by Benedetta Mariani (University of Padova, Padova Neuroscience Center).

The critical brain hypothesis has been extensively studied since the first experimental signature [1], because criticality optimizes important quantities for information processing. However, the hypothesis remains debated. On the one hand, the actual foundations of the hypothesis – the self-organization process and how it manifests during sensory input – have been investigated only in few works. On the other hand, most of the evidence for criticality comes from scale-free distributions of neuronal avalanches; however, they can be explained also with alternative mechanisms, and their experimental definition present some issues. Recently, an alternative method to measure brain criticality has been proposed. It is based on coarse graining the neural activity through a procedure that exploits Principal Component Analysis and studying the convergence of the distribution of the coarse-grained variables as far as the coarse graining increases: in the case of criticality, a convergence of the joint distribution to a non-Gaussian fixed point is expected.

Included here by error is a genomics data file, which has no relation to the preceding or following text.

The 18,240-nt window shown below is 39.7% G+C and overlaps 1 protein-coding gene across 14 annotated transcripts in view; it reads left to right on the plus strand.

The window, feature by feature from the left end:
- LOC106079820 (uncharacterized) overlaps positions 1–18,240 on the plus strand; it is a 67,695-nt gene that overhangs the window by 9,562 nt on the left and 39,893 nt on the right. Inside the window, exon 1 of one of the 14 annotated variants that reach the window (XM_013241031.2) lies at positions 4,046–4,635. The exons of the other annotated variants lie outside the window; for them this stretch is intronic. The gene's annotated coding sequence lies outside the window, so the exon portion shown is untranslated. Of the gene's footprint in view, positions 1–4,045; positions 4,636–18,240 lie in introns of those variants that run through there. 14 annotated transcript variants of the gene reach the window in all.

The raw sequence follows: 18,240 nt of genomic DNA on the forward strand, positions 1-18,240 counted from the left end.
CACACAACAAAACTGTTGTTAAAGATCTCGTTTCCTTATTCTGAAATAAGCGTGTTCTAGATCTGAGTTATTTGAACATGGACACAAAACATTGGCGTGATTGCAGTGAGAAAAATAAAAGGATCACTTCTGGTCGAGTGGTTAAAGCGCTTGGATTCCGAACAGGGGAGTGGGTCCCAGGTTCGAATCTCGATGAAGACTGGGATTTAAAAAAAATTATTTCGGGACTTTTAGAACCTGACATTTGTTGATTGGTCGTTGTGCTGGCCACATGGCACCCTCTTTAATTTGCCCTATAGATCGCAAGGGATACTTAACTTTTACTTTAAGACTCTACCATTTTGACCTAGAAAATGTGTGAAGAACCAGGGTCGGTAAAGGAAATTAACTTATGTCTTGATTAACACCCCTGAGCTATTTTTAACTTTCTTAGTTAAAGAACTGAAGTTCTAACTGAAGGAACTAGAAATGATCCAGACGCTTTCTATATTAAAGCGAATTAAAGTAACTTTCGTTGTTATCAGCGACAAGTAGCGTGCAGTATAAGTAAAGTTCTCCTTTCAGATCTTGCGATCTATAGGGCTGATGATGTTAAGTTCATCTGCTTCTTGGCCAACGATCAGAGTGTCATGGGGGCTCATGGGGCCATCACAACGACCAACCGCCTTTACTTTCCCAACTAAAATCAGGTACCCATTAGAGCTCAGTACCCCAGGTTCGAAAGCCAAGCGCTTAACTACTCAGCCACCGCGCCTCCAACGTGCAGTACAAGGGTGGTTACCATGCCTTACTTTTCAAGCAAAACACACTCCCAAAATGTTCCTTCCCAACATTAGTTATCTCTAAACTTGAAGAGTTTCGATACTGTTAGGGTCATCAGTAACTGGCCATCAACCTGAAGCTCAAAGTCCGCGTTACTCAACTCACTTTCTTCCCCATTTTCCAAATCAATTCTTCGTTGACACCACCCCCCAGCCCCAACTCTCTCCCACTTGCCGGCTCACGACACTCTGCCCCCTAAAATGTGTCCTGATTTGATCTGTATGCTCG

In the present work, criticality is studied in the barrel cortex of anesthetized rats, both at rest and during sensory input (controlled stimulation of the whisker), and both on high frequency data (spikes from 27 electrodes array), and coarse sampled ones (Local Field Potentials from 220 electrodes array). To fit power laws on avalanches sizes and durations, a state of the art maximum likelihood statistical method, based on undersampling the data in order to decorrelate them, is applied. In both kinds of data, the analyzed neuronal avalanches result power law distributed and, together with power-law scaling, bumps of activity are present when the resting state is perturbed, marking synchronized events of activity that involve all the electrodes of the array. The resulting exponents, in particular as regards spikes data, are widespread along a dynamical scaling line, in analogy with recent results.
Then, going beyond neuronal avalanche analysis, the test based on Principal Component Analysis is applied to LFPs, which reveals the convergence to a non-gaussian fixed form, thereby showing the presence of strongly dependent variables which exhibit critical-like features.

Spotlight talk presented on October 7th 2020, at the Brain Criticality Virtual Conference 2020 (Plenz D., Chialvo D., de Arcangelis L. & Battaglia D. organizers)

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